In the earlier cited Education Week article, “Howard Adelman, a psychology professor and co-director of the Center for Mental Health in Schools, said he’s skeptical that schools can provide enough training and resources to create effective supports for students with a history of trauma. For example…the journal of School Mental Health concludes that few models of trauma-sensitive schooling have been evaluated rigorously enough to prove they are effective” (Sparks, 2019). As a pertinent case in point, what if a students’ trauma-inducing triggers exist not at home (as commonly believed and reinforced by the deficit mindset), but at school or in society at large only when interacting with people outside their culture who fancy themselves liberal or empathetic, but nevertheless foster savior-complex beliefs and racist, classist, sexist behaviors which only serve to reinforce oppression? Please don’t assume that trauma is universal for all students of color. And even in cases in which trauma is a factor of a student’s prior experience, oft-times that trauma can be expressly linked to the living in America which boasts of a codified system of institutionalized oppression. As such, there is no illusion of trauma training as capable of engendering a “safe learning environment”, especially when schools are notorious for adopting every reform except that which addresses #AntiRacism and bridges the cultural divide existing between teachers and students.

As addressed in a previous blog post, because of the sheer demographics of America’s schools, i.e. the dearth of diversity, inclusion and representation amongst Black and all other teachers of color; reforms dependent upon fueling the savior mentality of White teachers while reinforcing the grave deficits of students of color is Hella problematic. In fact, the power dynamics of White women teachers and Black, Indigenous students of color are so skewed, that the prevalence of White, non-educator led innovations like the trauma informed movement is staggering and offensive, at best. At worst, this movement only serves to exacerbate the harm imposed from poorly run schools, wherein classrooms are individual islands of oppressive zones which otherwise perpetuate White supremacy and systemic oppression in every imaginable form. Implementation of the flawed and admittedly emerging trauma reform movement, does not empower teachers to more readily empathize with or build relationships with their students (as it seeks to do). In fact, once trauma informed practices are centered from the vital perspective of the students’ point of view, rather than that of the teachers’ trying to mitigate increasing behavior problems – one recognizes the potential implications of harm for Black students being asked to “unpack their trauma” at the behest of White teachers who are at the opposite end of the spectrum of oppression by virtue of their inherent White privilege. If continued to be implemented in such an irresponsible and roughshod manner, this movement will only ensure that teachers are even more conditioned to oppress, as they might be more apt to: ascribe special education labels, inform a universal belief in the inherent lack of students’ academic ability and/or inspire them to write off marginalized students altogether (as future criminals, riddled with incorrigible behavior issues stemming from their history of trauma). In other words, in its current iteration, the performative pedagogy of trauma informed practices in education exacerbates the problem of mis-education.

To the extent that the trauma informed movement and every trauma sensitive learning environment seeks to bridge the cavernous gap which exists between the dichotomous extremes of White women teachers and the Black and Brown students who comprise the classrooms across the U.S., I am in favor of all meaningful, positive, anti-racist, non-biased and student centered informed initiatives. If it means providing a quiet space for students who need a non-punitive timeout; offering food or snacks to hungry students or offering positive behavioral interventions and supports to students who most acutely suffer the effects of unrealistic and harsh zero tolerance policies, I am all for the universal implementation. There is an intentional emphasis upon universal here, because a troubling, recurrent theme is for these movements to be framed under the guise of an ideal way to mitigate trauma (exclusively for large populations of Blacks and other students of color), when in application these practices have been found to be just as problematic and #RacisAF as classroom enslavement re-enactments or “openly share your preferred pronouns, baggage and lifetime of traumatic experiences openly” so that I can prove that my classroom is a safe space trauma-inducing experiences. In terms of playing savior, Dr. or subscribing to trauma informed practices in uneven, discriminatory application in individual classrooms, teachers are doing much more harm than good and are well advised to just focus upon teaching. In order to be relevant, universally applicable and culturally appropriate, we must ensure that all such initiatives are research-based, academic integrity driven and foster the kind of federal funding which places the accountability for implementation upon well paid central office and building level administrators and certified, competent mental health professionals – NOT our teachers, who already shoulder the lion share of ALL of the accountability for teaching and learning. Do I believe that trauma informed practices can be at all effective, you might ask? Absolutely, I do. My rather scathing critique is based upon the visible harm I (and many others) have already noted in clueless application across classroom settings. As a federally funded reform, universally applied in all schools at the district level? I have every confidence that this movement can morph from its current distasteful form as a reform pimped from outside the pedagogical sphere – to a policy based reform driven by systemic change from within.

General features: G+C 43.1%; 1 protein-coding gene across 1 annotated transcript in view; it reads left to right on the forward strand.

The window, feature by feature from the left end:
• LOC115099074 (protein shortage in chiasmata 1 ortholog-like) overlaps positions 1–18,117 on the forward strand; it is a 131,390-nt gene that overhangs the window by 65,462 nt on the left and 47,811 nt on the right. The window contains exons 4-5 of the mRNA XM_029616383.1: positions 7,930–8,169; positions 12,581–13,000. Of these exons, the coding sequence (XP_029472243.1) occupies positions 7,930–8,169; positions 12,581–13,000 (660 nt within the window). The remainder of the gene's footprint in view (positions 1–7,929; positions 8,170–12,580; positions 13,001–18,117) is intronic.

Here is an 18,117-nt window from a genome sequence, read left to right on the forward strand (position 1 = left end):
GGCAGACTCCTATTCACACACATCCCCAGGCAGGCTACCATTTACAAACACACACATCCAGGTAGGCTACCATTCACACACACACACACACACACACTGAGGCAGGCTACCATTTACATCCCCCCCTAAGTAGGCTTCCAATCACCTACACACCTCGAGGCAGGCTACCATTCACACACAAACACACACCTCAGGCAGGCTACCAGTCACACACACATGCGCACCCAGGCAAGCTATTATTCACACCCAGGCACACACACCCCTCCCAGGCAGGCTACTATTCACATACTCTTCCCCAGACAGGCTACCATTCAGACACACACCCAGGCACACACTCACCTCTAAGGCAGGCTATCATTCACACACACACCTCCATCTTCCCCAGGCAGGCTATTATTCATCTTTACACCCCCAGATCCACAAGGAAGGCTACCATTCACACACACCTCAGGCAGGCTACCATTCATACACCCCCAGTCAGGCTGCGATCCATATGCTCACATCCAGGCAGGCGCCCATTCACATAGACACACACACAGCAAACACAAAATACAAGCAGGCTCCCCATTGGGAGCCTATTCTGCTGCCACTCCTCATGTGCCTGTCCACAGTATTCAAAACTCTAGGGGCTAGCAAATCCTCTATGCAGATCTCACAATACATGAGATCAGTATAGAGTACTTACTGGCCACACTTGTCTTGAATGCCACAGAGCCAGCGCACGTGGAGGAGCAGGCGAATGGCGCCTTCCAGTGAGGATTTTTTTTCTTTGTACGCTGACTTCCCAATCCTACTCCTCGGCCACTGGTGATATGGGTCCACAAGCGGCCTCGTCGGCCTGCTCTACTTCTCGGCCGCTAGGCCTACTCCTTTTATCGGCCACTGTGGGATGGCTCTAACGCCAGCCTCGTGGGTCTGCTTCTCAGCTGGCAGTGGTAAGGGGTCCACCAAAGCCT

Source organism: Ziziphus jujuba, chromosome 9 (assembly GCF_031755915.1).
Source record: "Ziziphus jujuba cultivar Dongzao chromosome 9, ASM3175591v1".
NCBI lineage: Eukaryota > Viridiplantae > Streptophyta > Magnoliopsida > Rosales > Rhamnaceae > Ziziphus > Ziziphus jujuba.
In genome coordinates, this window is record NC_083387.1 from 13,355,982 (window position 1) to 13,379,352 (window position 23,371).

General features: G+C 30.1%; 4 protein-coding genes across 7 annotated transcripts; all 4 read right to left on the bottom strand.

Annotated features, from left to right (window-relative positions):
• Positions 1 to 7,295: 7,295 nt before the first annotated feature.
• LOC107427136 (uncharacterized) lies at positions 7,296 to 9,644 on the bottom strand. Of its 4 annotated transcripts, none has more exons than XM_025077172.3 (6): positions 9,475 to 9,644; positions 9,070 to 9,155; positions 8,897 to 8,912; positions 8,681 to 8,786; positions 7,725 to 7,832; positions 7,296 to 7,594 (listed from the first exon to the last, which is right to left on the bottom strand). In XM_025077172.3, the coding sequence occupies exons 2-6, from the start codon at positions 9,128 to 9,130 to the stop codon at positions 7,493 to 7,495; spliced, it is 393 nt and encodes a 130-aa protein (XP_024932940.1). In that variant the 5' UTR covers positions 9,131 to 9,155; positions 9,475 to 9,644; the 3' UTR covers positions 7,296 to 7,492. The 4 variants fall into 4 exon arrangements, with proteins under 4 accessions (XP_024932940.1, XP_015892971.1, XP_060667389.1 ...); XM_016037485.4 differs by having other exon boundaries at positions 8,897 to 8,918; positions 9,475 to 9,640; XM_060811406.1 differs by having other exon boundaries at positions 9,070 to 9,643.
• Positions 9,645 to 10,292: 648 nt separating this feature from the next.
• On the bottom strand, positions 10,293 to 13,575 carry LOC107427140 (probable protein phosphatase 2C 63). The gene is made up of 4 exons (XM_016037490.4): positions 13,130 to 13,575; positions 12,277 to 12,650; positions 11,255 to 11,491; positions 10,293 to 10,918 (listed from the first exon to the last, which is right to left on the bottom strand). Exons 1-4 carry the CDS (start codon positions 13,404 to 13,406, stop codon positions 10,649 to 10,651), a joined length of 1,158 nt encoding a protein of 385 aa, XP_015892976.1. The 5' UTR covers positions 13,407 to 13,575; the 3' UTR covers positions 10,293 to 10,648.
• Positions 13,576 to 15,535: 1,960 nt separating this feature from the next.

“Often, district policies need a complete overhaul to support trauma-sensitive schooling, said Timothy Purnell, a former superintendent in Somerville, N.J., who was named his state’s superintendent of the year in 2016 for launching trauma-sensitive practices in his district. It took nearly three years to review and rethink “every single policy, be it a school handbook or even a teacher’s classroom rules,” Purnell said “through the lens of, ‘Does this disconnect students? [or] … Does this give us the opportunity to treat a child uniquely and with respect?” (Sparks, 2019).

On the well resourced district level, superintendents, principals and especially school psychologists and social workers can guide the schools’ successful implementation of trauma sensitive practices. By definition, “Traumatic experiences can range from discrete events like living through a natural disaster to the ongoing stress of parental abuse or homelessness. Emerging research has found repeated exposure to trauma significantly increases children’s risks of later mental- and physical-health disorders, poor academic progress and behavior in school, and other problems” (Sparks, 2019). As countless articles, evidence and studies continue to acknowledge the pattern of the deleterious effect that traumatic events have upon school-aged children’s learning and social capacity, it is highly probable that the reach and impact of these movements will only expand in the future. This is understood and the challenge to ensure that such trauma reforms “Do No Harm” has been duly accepted. For those of us committed to #EducateToLiberate, we can only maintain vigilance that as reform movements are implemented, districts are prepared to ensure that their adoption of same is unbiased, beneficial and does not exacerbate the trauma of the marginalized students most readily impacted by mis-education. We must collectively ensure that the trauma informed movement does not increase Black students’ disproportionate diagnoses as disabled or otherwise contribute to their all-inclusive alienation from an educational system, hell-bent on their mis-education.